It’s human nature to want to know that when you’re telling someone something, they’re listening to you and taking your points on board. This is particularly true when it involves your job. As a manager, you have significant influence over whether your team members will enjoy their work and the environment in which they work in. Central to this is an ability to show that you are a good listener, picking up on strengths, interests and problems and responding to feedback. With research indicating that we remember 25-50% of what we hear, it seems fair to suggest that most of us could probably do more to improve. Managers are no exception!

How can I become a better listener?

The best way in which to improve your listening skills is to practice ‘active listening’. This means fully taking on board what another person is saying and trying to understand properly the key points they are trying to put across. There are some simple and very effective ways of doing this:

          Put all your devices to one side: not only is it rude to be engaged in an email or text conversation whilst someone is trying to talk to you, it is also very unlikely that you will take on board anything they are trying to tell you. It will make your team member feel incredibly undervalued and de-motivated to try talking to you again in future.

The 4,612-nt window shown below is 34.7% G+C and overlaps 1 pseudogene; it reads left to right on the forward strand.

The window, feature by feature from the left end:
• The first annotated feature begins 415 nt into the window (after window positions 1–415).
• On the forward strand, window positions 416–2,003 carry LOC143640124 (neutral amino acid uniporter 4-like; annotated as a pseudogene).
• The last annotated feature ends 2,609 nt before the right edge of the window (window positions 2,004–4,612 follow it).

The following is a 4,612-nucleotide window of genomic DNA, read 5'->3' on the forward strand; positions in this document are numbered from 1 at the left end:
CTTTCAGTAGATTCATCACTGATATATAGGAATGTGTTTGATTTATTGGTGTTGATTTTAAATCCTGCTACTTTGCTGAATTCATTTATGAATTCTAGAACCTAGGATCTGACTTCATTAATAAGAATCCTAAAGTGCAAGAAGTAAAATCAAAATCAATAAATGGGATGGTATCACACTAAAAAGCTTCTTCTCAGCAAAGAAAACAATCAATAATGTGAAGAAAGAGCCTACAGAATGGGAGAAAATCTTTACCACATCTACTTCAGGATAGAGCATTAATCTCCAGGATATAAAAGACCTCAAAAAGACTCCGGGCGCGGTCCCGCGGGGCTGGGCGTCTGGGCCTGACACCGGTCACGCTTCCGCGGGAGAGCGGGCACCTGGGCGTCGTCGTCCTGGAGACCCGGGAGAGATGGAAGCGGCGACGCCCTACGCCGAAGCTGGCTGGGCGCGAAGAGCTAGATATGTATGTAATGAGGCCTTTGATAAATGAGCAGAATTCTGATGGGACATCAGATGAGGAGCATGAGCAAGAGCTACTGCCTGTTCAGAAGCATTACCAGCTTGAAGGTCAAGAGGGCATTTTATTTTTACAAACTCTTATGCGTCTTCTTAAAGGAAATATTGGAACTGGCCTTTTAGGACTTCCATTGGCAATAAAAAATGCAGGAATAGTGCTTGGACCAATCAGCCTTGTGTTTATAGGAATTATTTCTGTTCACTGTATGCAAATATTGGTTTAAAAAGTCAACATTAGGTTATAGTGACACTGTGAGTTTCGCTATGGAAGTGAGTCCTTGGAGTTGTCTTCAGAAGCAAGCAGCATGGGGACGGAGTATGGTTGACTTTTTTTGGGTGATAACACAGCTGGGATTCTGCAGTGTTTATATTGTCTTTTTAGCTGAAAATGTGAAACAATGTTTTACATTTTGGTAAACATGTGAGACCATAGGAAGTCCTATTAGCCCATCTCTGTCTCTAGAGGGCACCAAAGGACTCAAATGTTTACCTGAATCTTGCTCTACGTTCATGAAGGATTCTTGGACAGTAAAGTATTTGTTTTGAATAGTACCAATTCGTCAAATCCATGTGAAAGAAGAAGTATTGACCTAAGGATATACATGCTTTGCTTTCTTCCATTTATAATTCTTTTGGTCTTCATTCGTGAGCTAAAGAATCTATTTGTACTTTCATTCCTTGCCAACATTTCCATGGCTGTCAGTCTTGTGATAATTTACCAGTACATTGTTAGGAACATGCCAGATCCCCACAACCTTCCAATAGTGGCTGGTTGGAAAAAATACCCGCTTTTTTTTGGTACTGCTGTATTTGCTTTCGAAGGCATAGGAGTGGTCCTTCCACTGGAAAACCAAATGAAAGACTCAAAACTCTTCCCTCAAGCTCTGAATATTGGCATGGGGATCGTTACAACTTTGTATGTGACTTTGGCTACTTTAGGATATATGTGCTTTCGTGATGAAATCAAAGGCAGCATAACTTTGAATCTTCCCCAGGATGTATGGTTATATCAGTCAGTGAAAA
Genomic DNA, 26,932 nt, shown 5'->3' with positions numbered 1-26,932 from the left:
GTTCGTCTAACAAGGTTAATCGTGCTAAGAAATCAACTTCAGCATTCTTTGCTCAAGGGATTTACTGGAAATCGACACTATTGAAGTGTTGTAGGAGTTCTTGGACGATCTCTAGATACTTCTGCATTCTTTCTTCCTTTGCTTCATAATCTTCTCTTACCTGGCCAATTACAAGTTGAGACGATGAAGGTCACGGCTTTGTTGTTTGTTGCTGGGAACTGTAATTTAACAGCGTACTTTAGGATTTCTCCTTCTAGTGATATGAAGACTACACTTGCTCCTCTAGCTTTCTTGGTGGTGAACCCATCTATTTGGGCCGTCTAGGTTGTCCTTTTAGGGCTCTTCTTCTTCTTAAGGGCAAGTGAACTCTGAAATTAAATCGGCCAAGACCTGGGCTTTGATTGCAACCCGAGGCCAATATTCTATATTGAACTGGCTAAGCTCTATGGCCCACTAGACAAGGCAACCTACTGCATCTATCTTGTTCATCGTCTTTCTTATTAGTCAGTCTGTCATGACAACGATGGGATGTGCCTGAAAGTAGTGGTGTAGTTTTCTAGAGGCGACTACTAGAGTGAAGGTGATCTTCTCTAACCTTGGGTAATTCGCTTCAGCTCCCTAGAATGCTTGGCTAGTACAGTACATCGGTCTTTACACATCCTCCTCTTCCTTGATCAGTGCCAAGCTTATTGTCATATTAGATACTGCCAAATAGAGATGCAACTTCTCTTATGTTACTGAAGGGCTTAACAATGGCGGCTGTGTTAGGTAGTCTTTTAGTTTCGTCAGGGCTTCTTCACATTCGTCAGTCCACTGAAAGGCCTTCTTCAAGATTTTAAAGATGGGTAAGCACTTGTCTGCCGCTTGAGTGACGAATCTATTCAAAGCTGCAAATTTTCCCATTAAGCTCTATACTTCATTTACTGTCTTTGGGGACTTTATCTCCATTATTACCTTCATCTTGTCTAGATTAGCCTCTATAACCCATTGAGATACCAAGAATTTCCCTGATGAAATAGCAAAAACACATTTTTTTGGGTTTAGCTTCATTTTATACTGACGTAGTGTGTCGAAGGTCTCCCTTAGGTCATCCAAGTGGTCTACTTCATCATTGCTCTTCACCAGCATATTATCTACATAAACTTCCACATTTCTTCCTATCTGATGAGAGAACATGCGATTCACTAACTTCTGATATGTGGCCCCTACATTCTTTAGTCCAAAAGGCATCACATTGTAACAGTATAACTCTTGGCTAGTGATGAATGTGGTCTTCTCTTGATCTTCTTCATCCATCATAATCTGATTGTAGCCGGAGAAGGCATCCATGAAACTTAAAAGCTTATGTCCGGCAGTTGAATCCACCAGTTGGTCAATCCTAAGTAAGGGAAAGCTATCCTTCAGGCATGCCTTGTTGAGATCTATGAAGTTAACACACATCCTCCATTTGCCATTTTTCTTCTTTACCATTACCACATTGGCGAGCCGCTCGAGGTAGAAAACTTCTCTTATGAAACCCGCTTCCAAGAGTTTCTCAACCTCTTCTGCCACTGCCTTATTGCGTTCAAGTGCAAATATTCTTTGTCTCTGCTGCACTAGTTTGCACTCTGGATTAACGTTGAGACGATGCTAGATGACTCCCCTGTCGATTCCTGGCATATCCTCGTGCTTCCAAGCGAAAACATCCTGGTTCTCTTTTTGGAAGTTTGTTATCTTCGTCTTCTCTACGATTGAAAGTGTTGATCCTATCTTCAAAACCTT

Find an empty room or space in which to talk: using a space away from your or your team member’s main working area helps to neutralize the environment and enable your team member to speak more freely. It also minimizes the possibility of you becoming distracted by things like a computer screen or interruptions.

          Show that you are listening through non-verbal cues: this includes things like proper eye contact, appropriate gestures and facial expressions and, when you do talk, using a suitable tone of voice.

          Wait for your team member to finish everything they want to say before responding: once they have finished, paraphrase what you’ve been told to check you’ve understood correctly. this will not only ensure that there are no misunderstandings, but also that your team member will feel valued and that you are taking their points seriously.

          Be aware of body language: listening does not always mean paying attention to what someone is saying verbally, but also to what they’re saying through their body language. For example, whether someone is feeling positive or not will come through in things like their posture, eye contact, facial expressions and behavior.

Above all else, being an effective listening means having a genuine desire to listen actively to others and respond constructively. Without this desire, your listening skills as a manager - and effectiveness as a manager overall - will always be limited.


Our thanks to guest blogger Jackie Edwards (writing jackie) Click on this link for her web site

Grant Schneider – Performance Development Strategies